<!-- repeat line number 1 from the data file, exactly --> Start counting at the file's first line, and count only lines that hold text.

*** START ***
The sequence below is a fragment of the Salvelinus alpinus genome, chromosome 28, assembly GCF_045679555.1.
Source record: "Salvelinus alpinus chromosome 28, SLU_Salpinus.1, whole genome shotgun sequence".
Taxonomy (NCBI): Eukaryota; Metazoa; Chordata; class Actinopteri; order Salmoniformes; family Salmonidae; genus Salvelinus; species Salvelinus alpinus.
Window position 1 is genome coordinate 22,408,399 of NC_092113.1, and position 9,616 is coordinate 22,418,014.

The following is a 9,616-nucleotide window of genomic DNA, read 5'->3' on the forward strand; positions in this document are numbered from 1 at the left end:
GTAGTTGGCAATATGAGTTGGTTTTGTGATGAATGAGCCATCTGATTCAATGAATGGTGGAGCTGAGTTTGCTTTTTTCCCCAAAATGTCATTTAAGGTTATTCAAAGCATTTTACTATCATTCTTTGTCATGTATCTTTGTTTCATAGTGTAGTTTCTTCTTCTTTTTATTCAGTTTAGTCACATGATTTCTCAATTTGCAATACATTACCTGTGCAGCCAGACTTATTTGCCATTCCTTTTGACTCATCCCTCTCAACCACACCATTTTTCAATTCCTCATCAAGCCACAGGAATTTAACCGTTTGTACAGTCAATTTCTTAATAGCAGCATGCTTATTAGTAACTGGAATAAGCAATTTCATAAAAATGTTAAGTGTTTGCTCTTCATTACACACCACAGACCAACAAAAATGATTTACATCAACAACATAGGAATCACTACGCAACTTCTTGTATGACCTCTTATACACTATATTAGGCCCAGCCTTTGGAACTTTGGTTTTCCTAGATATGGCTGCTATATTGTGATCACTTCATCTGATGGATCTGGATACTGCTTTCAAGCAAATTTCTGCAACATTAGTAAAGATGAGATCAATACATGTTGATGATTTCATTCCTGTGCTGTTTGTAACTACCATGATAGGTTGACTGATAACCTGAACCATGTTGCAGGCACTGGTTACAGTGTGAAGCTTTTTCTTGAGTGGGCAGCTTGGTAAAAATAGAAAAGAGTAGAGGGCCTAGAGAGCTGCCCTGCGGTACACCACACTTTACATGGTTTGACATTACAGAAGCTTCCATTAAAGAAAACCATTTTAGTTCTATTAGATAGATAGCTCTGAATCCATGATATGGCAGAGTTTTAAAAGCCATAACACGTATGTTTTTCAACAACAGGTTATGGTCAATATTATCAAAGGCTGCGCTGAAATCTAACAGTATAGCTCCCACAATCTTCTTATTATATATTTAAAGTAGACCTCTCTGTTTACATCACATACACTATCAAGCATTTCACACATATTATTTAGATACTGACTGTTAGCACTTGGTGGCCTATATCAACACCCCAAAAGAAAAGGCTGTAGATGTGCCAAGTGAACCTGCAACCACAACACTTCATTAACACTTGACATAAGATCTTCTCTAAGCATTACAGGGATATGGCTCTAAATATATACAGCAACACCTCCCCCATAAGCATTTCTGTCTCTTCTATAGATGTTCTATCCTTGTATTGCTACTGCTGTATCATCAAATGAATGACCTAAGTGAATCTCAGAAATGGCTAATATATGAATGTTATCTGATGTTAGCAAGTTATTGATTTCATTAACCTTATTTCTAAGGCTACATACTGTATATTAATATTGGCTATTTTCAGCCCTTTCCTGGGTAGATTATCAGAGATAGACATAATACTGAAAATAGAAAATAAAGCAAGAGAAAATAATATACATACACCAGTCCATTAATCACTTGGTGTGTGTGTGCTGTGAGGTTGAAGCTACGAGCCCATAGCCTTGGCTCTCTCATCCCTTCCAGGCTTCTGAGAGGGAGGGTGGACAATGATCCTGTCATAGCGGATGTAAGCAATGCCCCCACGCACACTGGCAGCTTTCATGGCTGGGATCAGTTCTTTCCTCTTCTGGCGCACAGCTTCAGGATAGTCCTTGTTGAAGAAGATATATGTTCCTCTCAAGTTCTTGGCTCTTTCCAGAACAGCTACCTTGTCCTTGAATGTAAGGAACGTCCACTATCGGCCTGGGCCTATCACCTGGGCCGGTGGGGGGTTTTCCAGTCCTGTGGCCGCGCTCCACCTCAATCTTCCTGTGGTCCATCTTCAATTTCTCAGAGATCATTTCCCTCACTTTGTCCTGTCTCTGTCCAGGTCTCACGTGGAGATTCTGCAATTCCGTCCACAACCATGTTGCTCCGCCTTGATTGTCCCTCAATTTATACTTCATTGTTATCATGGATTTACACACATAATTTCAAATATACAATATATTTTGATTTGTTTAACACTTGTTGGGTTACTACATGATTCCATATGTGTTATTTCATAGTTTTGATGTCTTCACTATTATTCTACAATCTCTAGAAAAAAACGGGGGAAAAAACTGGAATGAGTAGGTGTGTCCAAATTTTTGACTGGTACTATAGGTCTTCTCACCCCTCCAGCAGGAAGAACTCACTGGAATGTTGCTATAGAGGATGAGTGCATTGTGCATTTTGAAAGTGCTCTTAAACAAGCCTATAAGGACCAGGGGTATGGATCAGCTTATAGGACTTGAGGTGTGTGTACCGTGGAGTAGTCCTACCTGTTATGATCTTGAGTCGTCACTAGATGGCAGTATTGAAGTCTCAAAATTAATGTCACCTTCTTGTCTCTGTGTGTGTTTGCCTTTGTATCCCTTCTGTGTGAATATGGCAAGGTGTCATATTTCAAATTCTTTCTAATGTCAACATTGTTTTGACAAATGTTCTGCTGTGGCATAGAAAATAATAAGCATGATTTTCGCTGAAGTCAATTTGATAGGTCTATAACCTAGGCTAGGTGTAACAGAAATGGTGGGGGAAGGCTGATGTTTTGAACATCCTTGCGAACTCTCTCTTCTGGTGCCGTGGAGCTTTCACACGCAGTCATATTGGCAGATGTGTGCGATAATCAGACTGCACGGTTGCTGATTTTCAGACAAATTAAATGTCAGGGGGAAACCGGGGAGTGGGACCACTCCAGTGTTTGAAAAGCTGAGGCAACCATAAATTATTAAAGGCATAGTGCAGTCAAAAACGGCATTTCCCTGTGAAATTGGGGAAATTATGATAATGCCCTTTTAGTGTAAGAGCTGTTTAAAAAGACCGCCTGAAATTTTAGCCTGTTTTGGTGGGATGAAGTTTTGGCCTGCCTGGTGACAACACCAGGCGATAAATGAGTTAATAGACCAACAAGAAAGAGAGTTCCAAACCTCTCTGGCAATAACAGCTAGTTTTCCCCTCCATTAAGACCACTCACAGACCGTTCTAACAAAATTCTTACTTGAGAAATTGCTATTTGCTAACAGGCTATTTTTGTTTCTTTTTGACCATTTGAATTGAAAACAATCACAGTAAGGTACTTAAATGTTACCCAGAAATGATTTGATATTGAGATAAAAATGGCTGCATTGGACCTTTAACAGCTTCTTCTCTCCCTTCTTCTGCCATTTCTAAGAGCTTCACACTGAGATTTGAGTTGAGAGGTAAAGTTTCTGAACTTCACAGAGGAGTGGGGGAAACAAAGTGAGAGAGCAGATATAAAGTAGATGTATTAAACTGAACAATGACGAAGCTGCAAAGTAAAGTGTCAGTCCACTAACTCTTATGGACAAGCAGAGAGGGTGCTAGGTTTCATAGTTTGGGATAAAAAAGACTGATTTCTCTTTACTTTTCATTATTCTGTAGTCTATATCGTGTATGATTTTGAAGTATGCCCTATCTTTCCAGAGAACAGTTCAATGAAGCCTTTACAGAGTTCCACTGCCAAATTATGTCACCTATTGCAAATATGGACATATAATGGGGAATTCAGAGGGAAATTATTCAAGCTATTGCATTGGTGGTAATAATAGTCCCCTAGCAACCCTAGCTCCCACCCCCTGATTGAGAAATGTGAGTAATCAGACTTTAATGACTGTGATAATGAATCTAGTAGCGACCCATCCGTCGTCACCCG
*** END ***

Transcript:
The sequence below is a fragment of the Salvelinus alpinus genome, chromosome 28, assembly GCF_045679555.1.